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Why are Negative Photos called Negatives?

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By Mollee Shannon

You remember what it was like to open the back of your camera and insert the end of the film strip into the film progressor. When you picked up your photos from the processor in their paper envelope, you also got back strips of photo negatives.

Those negatives could be used to make as many copies of your photos as you wanted!
It seems like a pretty good thing to have photo negatives on hand, so why are they called “negatives”? The science behind photographs and negatives is interesting, complex, and quite frankly, genius!  


Some Light Exposure to the Science of Light Exposure 

When light passes through the lens of a camera, the chemicals in the film interact with the light to darken the film, capturing the shapes that will become your photograph on your photo negatives. What is dark on your photo negatives appears light on your photos and vice versa. 


Holding up photo negatives to the light reveals an image that is usually tinted orange or even brown. Scientists have even noticed something really weird! Humans have extreme difficulty recognizing faces in photo negatives. Weird? Well, this is because the color in the negative is actually opposite the color that will present itself in the photograph.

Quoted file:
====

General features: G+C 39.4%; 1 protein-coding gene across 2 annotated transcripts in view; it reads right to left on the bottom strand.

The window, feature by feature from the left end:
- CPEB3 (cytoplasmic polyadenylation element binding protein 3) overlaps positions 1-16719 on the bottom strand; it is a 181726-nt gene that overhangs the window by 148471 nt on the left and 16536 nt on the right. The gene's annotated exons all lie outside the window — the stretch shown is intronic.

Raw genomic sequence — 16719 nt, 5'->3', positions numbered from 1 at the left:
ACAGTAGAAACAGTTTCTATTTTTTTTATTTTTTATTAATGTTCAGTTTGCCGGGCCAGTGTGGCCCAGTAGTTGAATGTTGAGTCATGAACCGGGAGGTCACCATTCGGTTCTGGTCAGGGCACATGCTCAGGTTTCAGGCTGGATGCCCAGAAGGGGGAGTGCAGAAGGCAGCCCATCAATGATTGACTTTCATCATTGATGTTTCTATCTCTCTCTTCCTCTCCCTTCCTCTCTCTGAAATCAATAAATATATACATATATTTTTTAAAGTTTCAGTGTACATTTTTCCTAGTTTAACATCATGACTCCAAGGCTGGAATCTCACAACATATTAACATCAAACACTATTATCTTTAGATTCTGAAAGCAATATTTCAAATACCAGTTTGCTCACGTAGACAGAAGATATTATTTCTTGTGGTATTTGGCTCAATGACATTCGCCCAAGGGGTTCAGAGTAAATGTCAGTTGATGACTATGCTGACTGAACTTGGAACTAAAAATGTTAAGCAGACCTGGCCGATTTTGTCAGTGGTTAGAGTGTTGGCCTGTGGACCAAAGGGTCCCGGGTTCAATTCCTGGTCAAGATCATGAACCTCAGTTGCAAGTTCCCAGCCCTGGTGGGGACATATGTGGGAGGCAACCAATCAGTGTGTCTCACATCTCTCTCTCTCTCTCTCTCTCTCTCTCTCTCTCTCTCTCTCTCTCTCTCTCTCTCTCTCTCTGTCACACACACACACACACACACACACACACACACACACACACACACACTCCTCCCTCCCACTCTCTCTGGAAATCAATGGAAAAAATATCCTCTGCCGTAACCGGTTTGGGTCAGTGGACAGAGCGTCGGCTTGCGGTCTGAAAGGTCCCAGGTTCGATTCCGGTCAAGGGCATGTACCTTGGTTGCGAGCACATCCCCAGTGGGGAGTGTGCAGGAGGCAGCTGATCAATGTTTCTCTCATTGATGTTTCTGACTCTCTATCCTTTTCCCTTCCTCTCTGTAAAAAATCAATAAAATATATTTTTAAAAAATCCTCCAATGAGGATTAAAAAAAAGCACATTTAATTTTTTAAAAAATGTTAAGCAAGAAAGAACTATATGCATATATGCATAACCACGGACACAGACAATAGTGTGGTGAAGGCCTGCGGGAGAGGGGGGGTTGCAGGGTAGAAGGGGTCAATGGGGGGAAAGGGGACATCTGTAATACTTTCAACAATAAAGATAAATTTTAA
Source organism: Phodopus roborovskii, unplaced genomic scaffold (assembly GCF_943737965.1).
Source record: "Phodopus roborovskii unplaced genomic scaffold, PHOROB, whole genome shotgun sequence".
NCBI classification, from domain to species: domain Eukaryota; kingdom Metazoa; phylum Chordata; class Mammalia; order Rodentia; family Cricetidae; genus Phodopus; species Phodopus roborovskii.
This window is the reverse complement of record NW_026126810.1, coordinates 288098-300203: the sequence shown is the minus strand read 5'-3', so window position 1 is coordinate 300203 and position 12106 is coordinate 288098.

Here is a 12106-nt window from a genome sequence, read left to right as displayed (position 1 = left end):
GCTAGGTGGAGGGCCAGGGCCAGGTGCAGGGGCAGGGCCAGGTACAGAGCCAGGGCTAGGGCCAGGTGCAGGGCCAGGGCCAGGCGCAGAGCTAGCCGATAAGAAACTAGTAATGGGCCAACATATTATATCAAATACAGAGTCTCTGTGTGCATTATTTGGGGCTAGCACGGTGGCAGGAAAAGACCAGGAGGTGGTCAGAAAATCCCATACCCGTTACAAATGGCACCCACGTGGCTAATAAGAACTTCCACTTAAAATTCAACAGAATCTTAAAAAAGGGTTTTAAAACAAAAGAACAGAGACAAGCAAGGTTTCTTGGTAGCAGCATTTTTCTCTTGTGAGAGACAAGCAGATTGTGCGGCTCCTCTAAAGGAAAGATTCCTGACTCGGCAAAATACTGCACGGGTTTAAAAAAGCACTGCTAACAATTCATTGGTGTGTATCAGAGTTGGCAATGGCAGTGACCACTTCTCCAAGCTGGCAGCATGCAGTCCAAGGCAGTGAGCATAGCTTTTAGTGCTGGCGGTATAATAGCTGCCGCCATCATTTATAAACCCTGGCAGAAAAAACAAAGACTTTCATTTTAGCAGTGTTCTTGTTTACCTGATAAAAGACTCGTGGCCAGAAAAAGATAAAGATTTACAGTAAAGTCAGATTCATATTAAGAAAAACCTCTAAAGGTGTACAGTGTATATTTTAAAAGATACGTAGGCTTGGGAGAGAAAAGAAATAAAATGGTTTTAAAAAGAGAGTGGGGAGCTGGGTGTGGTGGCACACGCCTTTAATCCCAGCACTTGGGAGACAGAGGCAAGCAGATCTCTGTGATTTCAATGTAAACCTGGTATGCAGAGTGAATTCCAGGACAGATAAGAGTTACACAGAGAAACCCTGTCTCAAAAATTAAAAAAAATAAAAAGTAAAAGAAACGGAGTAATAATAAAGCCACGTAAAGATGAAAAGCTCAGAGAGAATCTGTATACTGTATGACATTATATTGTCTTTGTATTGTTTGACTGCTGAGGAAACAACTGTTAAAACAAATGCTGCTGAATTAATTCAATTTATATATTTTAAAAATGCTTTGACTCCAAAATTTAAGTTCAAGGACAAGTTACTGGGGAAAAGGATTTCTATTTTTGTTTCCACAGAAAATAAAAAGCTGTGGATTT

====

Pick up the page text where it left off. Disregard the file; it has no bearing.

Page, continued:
On the color wheel, each color has an inverse color, and this inverse color is what appears in the negative! So if you can’t recognize Great Grandma’s face in that old box of family photo negatives, don’t worry! You’re in good, or should I say “negative” company? 


Since the light exposure and colors in the photo are quite literally the opposite in your photo negative, and early photography aficionados got to pick the lingo, this light and color inversion is described by calling the film strip images “negatives.” In fact, in the early days of photography, prints were often referred to as “positives”! Cool, right? 


Developing a Positive from a Negative 

The great thing about photo negatives is that when stored properly, they can be used to reproduce images over and over. So if you come across one of those old envelopes of photos and some of your precious positives are stuck together, no worries! You can always have new ones made from your negative strips.


Even better, you can now have your photo negatives transferred directly to a digital format! That way you never have to worry about your prints sticking together, or becoming overexposed to the elements. You probably never thought you’d hear someone say, “You never know when your negatives will come in handy!”


Southtree has the best photo negative processing equipment in the industry, so turn your negatives into digital positives! Could anything be more simple?

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